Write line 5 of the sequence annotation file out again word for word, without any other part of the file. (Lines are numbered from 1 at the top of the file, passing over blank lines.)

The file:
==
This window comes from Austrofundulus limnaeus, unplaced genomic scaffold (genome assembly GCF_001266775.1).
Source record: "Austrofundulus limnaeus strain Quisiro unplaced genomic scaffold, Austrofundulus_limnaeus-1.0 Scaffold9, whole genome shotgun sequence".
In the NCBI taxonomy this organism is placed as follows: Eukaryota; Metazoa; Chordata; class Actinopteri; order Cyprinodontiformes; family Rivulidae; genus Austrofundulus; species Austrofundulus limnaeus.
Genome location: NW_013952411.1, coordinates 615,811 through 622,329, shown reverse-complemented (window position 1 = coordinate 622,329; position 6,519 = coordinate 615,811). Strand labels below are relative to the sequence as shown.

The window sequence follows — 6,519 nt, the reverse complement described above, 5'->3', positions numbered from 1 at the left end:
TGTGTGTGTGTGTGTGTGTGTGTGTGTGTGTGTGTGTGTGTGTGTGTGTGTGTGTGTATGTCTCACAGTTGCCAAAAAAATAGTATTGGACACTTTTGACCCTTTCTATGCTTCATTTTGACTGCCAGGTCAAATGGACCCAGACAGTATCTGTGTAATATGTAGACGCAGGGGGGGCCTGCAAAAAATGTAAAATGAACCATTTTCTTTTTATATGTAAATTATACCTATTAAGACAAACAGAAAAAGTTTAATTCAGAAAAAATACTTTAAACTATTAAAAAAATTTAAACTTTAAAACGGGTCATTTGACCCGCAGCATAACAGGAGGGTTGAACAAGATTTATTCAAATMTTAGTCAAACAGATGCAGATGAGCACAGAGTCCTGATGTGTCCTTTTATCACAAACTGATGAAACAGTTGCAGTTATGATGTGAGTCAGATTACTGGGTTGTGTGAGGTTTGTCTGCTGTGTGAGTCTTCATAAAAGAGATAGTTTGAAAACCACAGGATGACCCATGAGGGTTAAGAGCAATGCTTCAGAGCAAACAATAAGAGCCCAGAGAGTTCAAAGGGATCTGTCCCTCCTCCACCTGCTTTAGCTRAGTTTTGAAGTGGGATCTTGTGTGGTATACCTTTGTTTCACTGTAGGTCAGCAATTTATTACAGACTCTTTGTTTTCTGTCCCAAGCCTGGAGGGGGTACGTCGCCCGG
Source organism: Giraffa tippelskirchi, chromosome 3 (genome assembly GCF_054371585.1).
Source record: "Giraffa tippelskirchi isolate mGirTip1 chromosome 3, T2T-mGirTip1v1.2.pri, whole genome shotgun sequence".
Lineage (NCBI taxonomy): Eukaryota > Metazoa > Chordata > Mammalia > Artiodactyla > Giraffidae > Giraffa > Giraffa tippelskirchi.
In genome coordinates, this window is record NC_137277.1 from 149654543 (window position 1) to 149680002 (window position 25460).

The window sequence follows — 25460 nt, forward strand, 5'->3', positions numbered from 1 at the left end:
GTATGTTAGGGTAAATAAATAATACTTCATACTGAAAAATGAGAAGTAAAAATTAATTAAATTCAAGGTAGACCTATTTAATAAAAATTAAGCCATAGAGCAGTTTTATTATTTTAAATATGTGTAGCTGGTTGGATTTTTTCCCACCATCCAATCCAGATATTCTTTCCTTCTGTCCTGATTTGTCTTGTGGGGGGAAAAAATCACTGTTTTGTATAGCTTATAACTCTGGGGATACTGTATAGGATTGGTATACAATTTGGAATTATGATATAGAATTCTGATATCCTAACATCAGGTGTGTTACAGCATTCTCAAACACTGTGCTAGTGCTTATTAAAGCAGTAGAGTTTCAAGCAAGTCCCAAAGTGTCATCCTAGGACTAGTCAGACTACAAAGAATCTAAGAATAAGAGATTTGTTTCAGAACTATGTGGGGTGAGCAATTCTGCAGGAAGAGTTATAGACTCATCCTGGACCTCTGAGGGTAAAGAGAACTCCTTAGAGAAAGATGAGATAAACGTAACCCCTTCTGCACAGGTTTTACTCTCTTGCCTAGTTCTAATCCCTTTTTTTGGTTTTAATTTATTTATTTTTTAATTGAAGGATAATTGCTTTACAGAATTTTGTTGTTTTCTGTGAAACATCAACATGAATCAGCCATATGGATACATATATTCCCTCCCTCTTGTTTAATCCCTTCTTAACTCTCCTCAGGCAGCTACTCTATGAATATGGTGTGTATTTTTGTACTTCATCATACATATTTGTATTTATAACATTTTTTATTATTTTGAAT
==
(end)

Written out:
The window sequence follows — 6,519 nt, the reverse complement described above, 5'->3', positions numbered from 1 at the left end: